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Algae can outcompete soya and become big business

Algae can outcompete soya and become big business

Published 21 September 2017
Establishment of the Norwegian Centre for Plankton Technology has yet to be completed, but there has nevertheless been high levels of interest from both industry and research.

“It’s satisfying to see that many people are seeing the potential of algae and plankton”, says Centre Manager and Research Director Gunvor Øie at SINTEF Ocean. “Our aim is to contribute towards establishing a new biomarine industry in Norway. Some people believe that algae and plankton will be the new oil”, she says.

Seaweed production adjacent to fish farms

Last year, the plankton centre received just over NOK 19 million from the Research Council of Norway to fund the construction of laboratories where researchers and the industry intend to develop concepts for future commercialisation. SINTEF is administering the centre together with NTNU, and the funding has made it possible to develop a new infrastructure in the laboratories, which contain microalgae (single-celled algae), macroalgae (seaweeds) and zooplankton (including copepods, amphipods and bristle worms).  The centre aims to identify methods of production, harvesting and processing of these small organisms, and work at NTNU and SINTEF is well underway.

This experimental rig will be used to research into everything from zooplankton to fish larvae.
The flexibility built into the system provides the opportunity to create conditions identical to
Those used in the industry. Photo: SINTEF.

“We’ve been testing several systems for seaweed cultivation, in which the spores we cultivate will in time be transferred to the sea as part of a large production facility”, says Professor Kjell Inge Reitan at NTNU. “These seaweed farms can be located close to fish farm facilities, so that the seaweed can obtain nutrients from the waste materials produced by the salmon farms”, he says.

Sustainable feed for farmed fish

Norway aims to expand its aquaculture sector by five-fold in the years leading up to 2050. In order to achieve this, more feed must be manufactured for farmed fish.  One of the approaches that may be used to achieve this is the production of microalgae containing high concentrations of fat, which is an important ingredient in fish feed. Currently, soya is imported from overseas, and some of this is produced on land previously covered by tropical rain forests.  This is expensive and not very sustainable.

“Much of the fish feed is produced on land and contains too little of the beneficial fatty acids”, says Jorunn Skjermo, who is a Senior Research Scientist at SINTEF, and Project Manager for the project called COMPLETE. “With a larger proportion of algae in the feed, its nutrient value will be enhanced and the fish will be able to feed on natural and healthy food”, she says.

Optimal light conditions and full control of temperature and pH conditions allow the cultivation of microalgae to be carried out efficiently in these pipes.
Photo: SINTEF.

During this project, SINTEF is working together with a biogas facility in Skogn in Nord-Trondelag county, which is aiming to cultivate algae in the wastewater it produces. The researchers have already started test production of microalgae in laboratories located at the Plankton Centre, which is located on SINTEF Ocean’s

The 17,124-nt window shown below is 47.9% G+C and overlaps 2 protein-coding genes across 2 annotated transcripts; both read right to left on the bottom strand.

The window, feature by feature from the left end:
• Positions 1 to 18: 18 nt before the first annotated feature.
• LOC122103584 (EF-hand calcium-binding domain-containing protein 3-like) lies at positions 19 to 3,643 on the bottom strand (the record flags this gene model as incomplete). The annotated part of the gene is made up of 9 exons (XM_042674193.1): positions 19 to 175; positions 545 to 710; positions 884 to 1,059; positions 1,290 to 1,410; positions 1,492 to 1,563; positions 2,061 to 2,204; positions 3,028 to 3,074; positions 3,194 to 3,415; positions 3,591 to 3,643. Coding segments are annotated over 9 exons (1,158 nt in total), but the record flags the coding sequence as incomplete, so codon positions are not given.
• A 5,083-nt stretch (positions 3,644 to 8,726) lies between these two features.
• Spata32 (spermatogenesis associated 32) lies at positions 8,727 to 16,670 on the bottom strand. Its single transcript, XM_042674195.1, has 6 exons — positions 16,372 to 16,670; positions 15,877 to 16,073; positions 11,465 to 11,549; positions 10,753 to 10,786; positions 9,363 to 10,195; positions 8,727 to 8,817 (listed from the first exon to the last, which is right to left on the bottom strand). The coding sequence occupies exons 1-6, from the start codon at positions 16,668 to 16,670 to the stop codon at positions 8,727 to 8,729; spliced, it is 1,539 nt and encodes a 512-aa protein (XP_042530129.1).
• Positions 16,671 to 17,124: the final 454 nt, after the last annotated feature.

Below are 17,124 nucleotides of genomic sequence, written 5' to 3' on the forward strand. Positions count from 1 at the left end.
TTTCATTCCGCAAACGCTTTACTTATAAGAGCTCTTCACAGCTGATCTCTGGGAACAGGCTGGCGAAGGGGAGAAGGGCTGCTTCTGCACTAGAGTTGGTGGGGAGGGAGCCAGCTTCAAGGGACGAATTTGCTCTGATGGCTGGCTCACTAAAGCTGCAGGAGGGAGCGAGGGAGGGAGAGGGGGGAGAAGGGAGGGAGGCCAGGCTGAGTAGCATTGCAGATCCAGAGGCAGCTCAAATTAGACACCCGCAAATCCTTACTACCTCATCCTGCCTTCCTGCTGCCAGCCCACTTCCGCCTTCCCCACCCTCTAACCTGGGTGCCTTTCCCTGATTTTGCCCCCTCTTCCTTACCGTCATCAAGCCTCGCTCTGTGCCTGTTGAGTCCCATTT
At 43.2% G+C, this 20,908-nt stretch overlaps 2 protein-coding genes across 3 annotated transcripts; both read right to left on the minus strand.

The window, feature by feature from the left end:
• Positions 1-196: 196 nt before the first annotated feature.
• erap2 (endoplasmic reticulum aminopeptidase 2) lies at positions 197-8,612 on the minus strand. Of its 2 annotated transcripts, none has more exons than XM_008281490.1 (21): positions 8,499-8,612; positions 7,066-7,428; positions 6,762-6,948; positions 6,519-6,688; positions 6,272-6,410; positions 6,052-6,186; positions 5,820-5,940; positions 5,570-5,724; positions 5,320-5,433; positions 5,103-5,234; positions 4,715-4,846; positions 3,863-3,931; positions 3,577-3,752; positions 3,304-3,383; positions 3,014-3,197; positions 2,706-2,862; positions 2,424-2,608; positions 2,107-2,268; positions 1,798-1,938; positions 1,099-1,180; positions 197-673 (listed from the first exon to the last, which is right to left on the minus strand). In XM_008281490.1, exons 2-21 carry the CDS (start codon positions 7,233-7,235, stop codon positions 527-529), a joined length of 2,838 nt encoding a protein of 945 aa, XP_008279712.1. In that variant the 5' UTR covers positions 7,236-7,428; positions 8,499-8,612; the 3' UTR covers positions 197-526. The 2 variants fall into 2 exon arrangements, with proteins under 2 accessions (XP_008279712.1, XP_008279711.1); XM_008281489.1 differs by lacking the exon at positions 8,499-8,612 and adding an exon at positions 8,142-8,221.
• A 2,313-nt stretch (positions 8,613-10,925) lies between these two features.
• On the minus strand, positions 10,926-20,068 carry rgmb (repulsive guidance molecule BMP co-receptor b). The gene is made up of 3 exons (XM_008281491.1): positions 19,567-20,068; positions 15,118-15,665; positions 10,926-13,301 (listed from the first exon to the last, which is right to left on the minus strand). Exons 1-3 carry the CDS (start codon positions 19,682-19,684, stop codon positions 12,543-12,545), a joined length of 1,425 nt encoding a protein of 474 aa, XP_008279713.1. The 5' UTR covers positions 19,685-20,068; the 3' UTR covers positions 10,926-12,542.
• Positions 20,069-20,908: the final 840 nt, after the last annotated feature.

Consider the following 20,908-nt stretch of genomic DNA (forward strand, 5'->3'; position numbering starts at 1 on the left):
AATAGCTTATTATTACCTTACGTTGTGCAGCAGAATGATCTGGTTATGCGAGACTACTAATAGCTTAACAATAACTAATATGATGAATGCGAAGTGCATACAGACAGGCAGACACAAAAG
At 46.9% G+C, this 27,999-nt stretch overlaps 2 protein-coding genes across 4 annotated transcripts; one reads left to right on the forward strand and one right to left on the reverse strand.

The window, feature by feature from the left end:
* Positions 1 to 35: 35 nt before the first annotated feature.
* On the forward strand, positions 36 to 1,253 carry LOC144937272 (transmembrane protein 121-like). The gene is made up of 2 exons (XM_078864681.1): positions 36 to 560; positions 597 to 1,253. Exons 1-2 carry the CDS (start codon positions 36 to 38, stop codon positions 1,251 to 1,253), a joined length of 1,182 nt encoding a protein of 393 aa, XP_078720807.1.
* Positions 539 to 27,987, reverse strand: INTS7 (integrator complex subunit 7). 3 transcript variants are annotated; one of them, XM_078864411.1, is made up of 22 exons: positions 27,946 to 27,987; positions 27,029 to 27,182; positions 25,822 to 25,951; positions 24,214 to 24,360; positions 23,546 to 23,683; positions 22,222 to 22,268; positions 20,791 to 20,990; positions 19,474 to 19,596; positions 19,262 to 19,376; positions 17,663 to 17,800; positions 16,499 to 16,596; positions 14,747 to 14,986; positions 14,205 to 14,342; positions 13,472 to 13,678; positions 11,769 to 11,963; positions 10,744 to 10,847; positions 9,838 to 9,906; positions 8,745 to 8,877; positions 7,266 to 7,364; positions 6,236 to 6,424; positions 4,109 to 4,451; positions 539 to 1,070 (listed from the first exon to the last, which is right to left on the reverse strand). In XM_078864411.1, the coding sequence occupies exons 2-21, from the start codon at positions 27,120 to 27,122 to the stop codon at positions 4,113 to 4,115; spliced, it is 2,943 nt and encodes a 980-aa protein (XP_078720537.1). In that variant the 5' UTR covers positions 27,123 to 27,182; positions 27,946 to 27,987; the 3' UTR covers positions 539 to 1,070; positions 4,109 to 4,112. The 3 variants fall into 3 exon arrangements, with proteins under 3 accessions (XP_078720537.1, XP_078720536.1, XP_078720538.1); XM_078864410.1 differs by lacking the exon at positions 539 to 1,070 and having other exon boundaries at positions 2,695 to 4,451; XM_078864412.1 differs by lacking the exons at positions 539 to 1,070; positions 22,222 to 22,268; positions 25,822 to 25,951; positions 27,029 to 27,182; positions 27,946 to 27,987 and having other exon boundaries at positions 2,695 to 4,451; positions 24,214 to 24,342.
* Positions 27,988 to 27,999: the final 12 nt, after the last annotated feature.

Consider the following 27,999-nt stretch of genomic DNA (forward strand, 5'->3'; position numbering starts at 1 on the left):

premises at Brattøra in Trondheim.

“The waste water we used for the initial experiments was strongly discoloured, and this caused problems for microalgae production”, says Matilde Skogen Chauton, a Senior Research Scientist at SINTEF Ocean. “We are now testing water produced by a different stage of the process at Skogn, which contains less of the discolouring substances. We hope that this will make production much easier”, she says.

Working with Statoil

Statoil has contracted the centre to carry out oxygen measurements on cod eggs and larvae, as well as the cultivation of feed organisms. The main aim of these experiments is to study and document the impacts on relevant marine species of chemicals (synthetic polymers) that may be used in connection with improved oil recovery.

“How important is it to have access to the Plankton Centre?

“From our point of view it is important that our suppliers of services and research projects have adequate access to marine plankton species that can be used in standard toxicity tests, as well as species that are relevant in the marine environment”, says Randi Hagemann at Statoil.

Bladderlocks seaweed is very beautiful close up. In the future seaweeds
may form the basis of a profitable industry in Norway, as is already the case in Asia.
Photo: SINTEF.

Commercialisation is a key part of the efforts being made at the Norwegian Centre for Plankton Technology, and one of the companies that has emerged from the SINTEF start-up community is called C-Feed. The company sells feed ingredients for species other than salmon to the marine aquaculture sector.

Selling live fish feed

“What makes salmon larvae special is that they can feed on pellets right from the start”, says CEO Tore M. Remman at C-Feed. “Most other fish species need live feed in order to survive”, he says.
Plankton production takes place on land, and the company sells fresh eggs and plankton.

“Live feed for a variety of fish species may become big business overseas”, says Remman. “In Norway we sell feed for cleaner fish, among others”, he says.

“How important is it for you to have access to the laboratories at Brattøra to support your future development?”

“We need more research into how to breed new species such as tuna”, says Remman. “We’ve already carried out experiments with our products and have obtained good results. But we still have some way to go, so the plankton centre will also be important to us in the future”, he says.

Research Director